Well, cheap and lean on time.

lauraklein
2016-04-20 22:16
so, fast and cheap?

lauraklein
2016-04-20 22:16
Yeah, I have a bunch of methods for doing that stuff in my first book.

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2016-04-20 22:16
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lauraklein
2016-04-20 22:16
But, to be clear, I am strongly of the opinion that user research almost always saves time.

tomkerwin
2016-04-20 22:17
@lauraklein: how much user research is enough?

lauraklein
2016-04-20 22:17
@tomkerwin: Until you see patterns clearly enough to make the decision that the user research was supposed to inform.

lauraklein
2016-04-20 22:17
But I’ll be honest, I’m always tempted to respond ?seven? to questions like that. :stuck_out_tongue:

tomkerwin
2016-04-20 22:17
:smile:

lauraklein
2016-04-20 22:18
Seven user researches is enough.

lukcha
2016-04-20 22:18
Haha

lauraklein
2016-04-20 22:18
I mean, that should be enough for anybody, really.

wendy
2016-04-20 22:18
So that means that first we need to be clear about what we want to find out with the research

lauraklein
2016-04-20 22:18
@wendy Yep! Exactly.

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2016-04-20 22:18
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wendy
2016-04-20 22:18
And have the team on the same page

lauraklein
2016-04-20 22:18
In an ideal world.

lauraklein
2016-04-20 22:19
:wink:

lauraklein
2016-04-20 22:19
We don’t know exactly WHAT we’ll learn, but we should know the sorts of questions we want to answer.

lauraklein
2016-04-20 22:19
Otherwise, there?s no good way to pick methodologies or questions or anything, really

wendy
2016-04-20 22:19
Any tips on how to achieve that with your team?

lauraklein
2016-04-20 22:19
Read Tomer Sharon?s book It’s Our Research.

lauraklein
2016-04-20 22:19
he addresses that.

wendy
2016-04-20 22:20
Ok, thanks :grinning:

lauraklein
2016-04-20 22:20
As much as I hate calling them ?Google? design sprints (since design sprints have been done for a long time), I think they have some interesting points about how to bring research into the team.

lauraklein
2016-04-20 22:21
Involve the team in research, either in person or by video, is the basic idea.

tomkerwin
2016-04-20 22:22
@lauraklein: Any tips on what to do when the user research all indicates that the new users don’t trust your website?

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2016-04-20 22:22
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lauraklein
2016-04-20 22:22
I liked making video clip rolls of specific problems I?d seen users have. I found those to be spectacularly effective.

chadc
2016-04-20 22:22
@lauraklein: How does growth hacking fit into the project development cycle? Any up front work or does it all happen post launch?

lauraklein
2016-04-20 22:22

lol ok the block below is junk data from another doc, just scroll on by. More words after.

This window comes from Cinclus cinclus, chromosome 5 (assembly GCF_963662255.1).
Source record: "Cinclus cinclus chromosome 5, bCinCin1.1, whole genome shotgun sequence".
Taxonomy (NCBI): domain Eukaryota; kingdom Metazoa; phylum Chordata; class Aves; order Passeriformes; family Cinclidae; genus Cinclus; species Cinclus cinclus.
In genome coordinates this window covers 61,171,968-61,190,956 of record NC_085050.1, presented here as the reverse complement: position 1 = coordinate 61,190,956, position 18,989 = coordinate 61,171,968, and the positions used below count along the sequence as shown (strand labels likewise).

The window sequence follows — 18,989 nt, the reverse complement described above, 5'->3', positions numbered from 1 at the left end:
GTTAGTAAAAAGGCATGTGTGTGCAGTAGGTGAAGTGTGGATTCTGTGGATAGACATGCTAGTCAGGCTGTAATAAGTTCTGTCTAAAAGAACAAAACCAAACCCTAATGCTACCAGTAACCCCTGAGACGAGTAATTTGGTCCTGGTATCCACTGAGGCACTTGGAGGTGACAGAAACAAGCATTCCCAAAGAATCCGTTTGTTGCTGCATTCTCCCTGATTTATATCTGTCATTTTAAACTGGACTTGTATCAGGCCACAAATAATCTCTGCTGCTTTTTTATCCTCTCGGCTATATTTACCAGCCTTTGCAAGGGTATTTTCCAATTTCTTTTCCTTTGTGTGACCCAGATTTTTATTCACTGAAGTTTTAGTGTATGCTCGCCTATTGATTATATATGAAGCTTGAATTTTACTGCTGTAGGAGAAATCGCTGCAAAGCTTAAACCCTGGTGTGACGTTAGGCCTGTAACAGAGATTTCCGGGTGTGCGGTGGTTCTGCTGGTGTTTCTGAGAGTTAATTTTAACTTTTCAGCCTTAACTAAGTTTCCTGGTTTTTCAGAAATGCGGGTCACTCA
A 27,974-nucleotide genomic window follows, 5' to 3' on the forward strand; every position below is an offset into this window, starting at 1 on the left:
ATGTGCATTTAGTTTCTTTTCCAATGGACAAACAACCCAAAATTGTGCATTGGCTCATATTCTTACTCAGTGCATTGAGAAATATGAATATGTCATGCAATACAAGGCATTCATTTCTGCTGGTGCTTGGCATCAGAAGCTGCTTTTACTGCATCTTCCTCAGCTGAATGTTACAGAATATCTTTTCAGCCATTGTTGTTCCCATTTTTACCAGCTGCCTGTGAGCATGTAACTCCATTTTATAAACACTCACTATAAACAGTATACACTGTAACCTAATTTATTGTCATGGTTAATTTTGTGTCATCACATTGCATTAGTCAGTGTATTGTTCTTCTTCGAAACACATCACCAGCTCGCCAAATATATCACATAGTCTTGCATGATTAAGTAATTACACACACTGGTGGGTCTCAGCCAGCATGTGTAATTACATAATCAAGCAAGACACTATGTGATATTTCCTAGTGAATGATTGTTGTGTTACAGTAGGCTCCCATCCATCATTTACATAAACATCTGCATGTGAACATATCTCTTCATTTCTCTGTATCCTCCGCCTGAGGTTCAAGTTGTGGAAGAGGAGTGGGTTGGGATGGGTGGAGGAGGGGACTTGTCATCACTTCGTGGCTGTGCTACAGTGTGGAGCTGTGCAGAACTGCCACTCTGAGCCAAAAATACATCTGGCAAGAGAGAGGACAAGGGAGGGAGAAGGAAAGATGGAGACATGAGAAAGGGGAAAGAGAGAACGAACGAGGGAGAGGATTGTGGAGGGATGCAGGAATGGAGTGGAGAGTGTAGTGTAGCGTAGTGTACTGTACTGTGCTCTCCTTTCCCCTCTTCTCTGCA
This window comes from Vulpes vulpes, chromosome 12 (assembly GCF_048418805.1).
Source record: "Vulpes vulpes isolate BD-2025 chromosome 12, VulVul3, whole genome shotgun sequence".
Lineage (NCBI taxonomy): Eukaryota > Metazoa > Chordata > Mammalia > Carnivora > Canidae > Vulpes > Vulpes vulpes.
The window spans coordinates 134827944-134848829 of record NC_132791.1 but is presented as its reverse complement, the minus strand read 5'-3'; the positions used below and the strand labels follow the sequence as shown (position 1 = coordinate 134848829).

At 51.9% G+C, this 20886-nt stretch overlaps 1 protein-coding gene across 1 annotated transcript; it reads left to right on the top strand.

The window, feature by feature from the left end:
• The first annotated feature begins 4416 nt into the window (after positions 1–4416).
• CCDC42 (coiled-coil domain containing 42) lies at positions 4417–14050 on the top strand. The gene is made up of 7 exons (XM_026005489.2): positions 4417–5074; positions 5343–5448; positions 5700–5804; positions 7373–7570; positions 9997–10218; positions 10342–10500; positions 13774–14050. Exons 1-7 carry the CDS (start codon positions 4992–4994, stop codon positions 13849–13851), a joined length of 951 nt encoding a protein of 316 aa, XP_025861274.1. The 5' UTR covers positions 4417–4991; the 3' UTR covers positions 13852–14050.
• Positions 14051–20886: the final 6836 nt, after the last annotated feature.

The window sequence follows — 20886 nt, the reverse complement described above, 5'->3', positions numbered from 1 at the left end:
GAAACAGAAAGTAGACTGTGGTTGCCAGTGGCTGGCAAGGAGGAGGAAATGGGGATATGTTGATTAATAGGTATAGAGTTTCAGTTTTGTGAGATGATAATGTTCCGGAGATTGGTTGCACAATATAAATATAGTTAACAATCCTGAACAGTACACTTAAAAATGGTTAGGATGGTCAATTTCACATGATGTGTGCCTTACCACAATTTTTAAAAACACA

@tomkerwin: you need to figure out WHY they don’t trust their website and what sorts of things they DO trust.

lukcha
2016-04-20 22:22
And what are the main pressures that are placed on a UX role within a team that is growth hacking?

paddyg
2016-04-20 22:23
“Without data, you’re just another person with an opinion. Without good interpretation of the data, you’re just another source of noise.”
I like this view, but struggle to make good sense of data in our lean startup. What are some of the best ways to get your head around data re: UX?

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2016-04-20 22:23
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lauraklein
2016-04-20 22:23
@chadc: ooh, interesting question. I feel like growth hacking is like UX. You can’t sprinkle it on at the end. A lot of it is getting a really good idea of who your ideal user is and where they hang out and what messaging they care about, and that can all be done very early.

lauraklein
2016-04-20 22:25
@lukcha: I think that the UX person often needs to keep bringing the ?why? back into growth hacking. We need to figure out why users are doing what they?re doing and then come up with better hypotheses about how to affect user behavior through design.

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2016-04-20 22:25
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lauraklein
2016-04-20 22:25
We need to keep people from just throwing crap at the wall and seeing if it sticks.

lukcha
2016-04-20 22:26
What “qualitative metrics” do you find most useful at times like that?

lauraklein
2016-04-20 22:26
@paddyg: what sorts of problems are you having making sense of data? Quant is exactly like qual. You don’t just collect a bunch of it and hope it makes sense. You measure things you want to understand better. Before you collect any data, quant or qual, ask yourself, ?what would I do differently if I had this information?”

jmayura
2016-04-20 22:27
Sorry I am late but glad that I made it :simple_smile:

lukcha
2016-04-20 22:27
Welcome @jmayura

hawk
2016-04-20 22:27